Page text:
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When LINQ first came out, I remember Microsoft used to post wonderful introductory papers on C# 3.0, DLinq and XLinq (known as LINQ to SQL and LINQ to XML today).

I'm looking for some introductory paper to F# 3.0, similar in spirit to those overviews.

F# Team's introductory post is short and doesn't go into details, and while it links to some MSDN samples and walkthroughs, I'm wondering if someone can recommend a single article that goes over new features in F# 3.0, discusses the reasons they were added and shows some examples.

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I wonder if those who vote to close the question as off-topic can elaborate on how it does not "generally relate to programming or software development in some way, within the scope defined in the faq." –  Dan Sep 15 '11 at 16:45
I don't know about you but I'm excited about auto-properties. (I know it seems so silly but I was spoiled by C#.) –  ChaosPandion Sep 15 '11 at 16:57
Any ideas why the auto syntax is permitted for immutable properties? member val Foo = foo is no shorter than member x.Foo = foo. Maybe optimizations can be applied since there's no this reference in scope?? –  Daniel Sep 15 '11 at 19:25
@Daniel - the initializer in an auto-prop runs once in the constructor, whereas a property rhs runs each time you call it. So it matters if foo has a side-effect. In any case, yes, the get/set case is 'more valuable' than the get-only case, but the syntax is uniform/orthogonal here. –  Brian Sep 15 '11 at 19:32
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4 Answers

Although not an article, F# 3.0 Sample Pack contains a list of code samples for some of the new features, which are all available for online reading (and downloading):

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It is a good site, but the examples are many times badly formatted and even written in bad style. Still - great examples for Type Providers. –  Ramon Snir Sep 15 '11 at 17:12
@Ramon, thanks for the comment. Do you know of any alternate example compilation? Please share if you do. –  Dan Sep 15 '11 at 17:48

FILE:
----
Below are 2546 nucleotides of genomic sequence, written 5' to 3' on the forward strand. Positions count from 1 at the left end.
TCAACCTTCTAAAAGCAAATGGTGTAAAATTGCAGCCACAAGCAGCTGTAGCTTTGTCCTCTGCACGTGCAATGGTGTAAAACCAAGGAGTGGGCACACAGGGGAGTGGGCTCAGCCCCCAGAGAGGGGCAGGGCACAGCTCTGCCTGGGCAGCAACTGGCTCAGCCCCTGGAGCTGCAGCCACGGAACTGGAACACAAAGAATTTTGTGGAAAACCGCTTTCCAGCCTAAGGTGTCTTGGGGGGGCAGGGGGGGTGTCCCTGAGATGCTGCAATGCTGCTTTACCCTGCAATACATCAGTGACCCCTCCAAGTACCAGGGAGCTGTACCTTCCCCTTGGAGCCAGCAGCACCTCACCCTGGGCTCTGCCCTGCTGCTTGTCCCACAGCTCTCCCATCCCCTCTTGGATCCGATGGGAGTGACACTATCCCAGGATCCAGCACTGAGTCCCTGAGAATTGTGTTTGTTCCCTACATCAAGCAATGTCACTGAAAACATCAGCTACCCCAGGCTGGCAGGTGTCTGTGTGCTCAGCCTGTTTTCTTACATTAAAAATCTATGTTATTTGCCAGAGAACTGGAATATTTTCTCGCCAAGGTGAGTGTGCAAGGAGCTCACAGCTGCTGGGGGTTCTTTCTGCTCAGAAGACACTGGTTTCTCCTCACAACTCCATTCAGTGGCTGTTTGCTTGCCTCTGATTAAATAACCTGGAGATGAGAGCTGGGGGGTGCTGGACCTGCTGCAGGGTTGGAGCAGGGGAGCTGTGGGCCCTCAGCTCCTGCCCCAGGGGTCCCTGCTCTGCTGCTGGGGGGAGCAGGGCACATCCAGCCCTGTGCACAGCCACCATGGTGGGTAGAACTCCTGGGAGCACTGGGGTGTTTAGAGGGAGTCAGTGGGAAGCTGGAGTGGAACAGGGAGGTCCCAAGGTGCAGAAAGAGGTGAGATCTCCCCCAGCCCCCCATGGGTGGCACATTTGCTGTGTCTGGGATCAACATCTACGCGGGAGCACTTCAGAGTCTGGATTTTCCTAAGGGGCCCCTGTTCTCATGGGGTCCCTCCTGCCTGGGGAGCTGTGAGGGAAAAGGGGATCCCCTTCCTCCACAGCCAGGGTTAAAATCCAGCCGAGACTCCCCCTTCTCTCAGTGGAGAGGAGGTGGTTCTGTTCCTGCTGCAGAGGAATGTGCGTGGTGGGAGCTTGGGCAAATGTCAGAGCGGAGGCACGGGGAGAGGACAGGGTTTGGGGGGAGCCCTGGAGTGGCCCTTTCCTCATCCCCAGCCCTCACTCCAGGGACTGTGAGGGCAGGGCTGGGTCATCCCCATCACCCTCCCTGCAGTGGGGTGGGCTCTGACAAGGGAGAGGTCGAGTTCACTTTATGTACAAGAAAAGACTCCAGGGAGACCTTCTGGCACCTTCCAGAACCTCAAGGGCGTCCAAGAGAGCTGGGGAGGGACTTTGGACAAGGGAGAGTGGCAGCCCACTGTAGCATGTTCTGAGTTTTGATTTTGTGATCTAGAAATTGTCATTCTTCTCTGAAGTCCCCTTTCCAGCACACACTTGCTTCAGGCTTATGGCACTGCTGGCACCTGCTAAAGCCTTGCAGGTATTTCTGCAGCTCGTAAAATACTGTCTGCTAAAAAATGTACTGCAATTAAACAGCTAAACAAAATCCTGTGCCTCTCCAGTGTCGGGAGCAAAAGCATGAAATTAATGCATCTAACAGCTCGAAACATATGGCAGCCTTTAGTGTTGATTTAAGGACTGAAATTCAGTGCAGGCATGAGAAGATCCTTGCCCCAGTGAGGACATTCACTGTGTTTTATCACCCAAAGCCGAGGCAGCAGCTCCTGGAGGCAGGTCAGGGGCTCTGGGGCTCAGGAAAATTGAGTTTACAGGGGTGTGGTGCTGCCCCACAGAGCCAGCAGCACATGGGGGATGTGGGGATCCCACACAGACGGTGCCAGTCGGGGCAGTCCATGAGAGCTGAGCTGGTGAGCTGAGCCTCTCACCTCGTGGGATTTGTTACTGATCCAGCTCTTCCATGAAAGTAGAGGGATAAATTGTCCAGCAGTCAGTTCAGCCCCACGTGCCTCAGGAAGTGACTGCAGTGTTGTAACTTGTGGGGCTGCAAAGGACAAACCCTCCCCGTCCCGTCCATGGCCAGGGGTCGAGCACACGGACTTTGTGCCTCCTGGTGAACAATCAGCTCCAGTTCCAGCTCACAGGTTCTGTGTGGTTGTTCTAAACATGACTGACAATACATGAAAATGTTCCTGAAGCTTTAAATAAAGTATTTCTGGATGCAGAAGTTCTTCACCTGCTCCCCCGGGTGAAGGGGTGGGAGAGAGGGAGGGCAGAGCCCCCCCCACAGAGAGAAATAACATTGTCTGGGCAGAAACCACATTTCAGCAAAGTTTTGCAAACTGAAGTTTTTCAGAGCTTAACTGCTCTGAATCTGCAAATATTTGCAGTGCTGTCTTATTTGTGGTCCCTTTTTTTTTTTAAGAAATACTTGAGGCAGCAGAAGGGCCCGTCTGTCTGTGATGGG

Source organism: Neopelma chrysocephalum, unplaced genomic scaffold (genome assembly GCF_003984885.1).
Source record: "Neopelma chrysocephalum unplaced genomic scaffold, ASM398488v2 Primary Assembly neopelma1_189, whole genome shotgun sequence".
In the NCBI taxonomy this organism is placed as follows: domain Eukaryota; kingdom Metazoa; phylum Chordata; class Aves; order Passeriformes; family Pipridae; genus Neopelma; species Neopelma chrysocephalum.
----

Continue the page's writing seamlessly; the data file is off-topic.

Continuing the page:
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My own quick summary...


gives an overview of information-rich programming with type provider and queries.

The What's New document on MSDN gives a quick overview of new features.

Type Providers (connecting to external rich data sources) and queries (support for query operators, LINQ, nullables) all hang together very strongly and obviously. Adding SI units to the library ensures a single definition, so that e.g. two third-party libraries don't each define their own 'meter' type which are then nominally-incompatible types (a number of external data sources from scientific domains have units-of-measure information). So these language features are all very much a part of the thrust of the release for information-rich programming.

I think the only other language features are auto-properties (see here with 'member val'; this was a highly-requested feature, and was tiny and easy-to-implement) and triple-quoted-strings (which I can't find in the docs right now, I'll file a doc bug).

The IDE features so far have focused on improving IntelliSense and Parameter Help, which once again tie into the Information Rich programming theme, where these IDE features are a key part of the type provider experience.

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Brian, I just realized I had mistaken your post for Don's. Corrected my mistake, sorry about that. –  Dan Sep 15 '11 at 20:27
Do triple quoted strings just allow embedded double quotes? Any other benefits (interpolation--pretty please)? –  Daniel Sep 16 '11 at 1:23
They allow anything except three double-quotes in a row; good for e.g. having a string that's a large fragment of XML with attributes. (No interpolation.) –  Brian Sep 16 '11 at 1:57
SI Units as part of core library are a VERY GOOD thing, previously you had the choice between rolling your own or pulling in the whole of the PowerPack just for that... –  Benjol Sep 16 '11 at 5:31
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No, not yet. But the new things are (from MSDN):

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What's New for Visual F# in Visual Studio 11 Developer Preview

Also, note that there's a breaking changes page under it in the doc tree.

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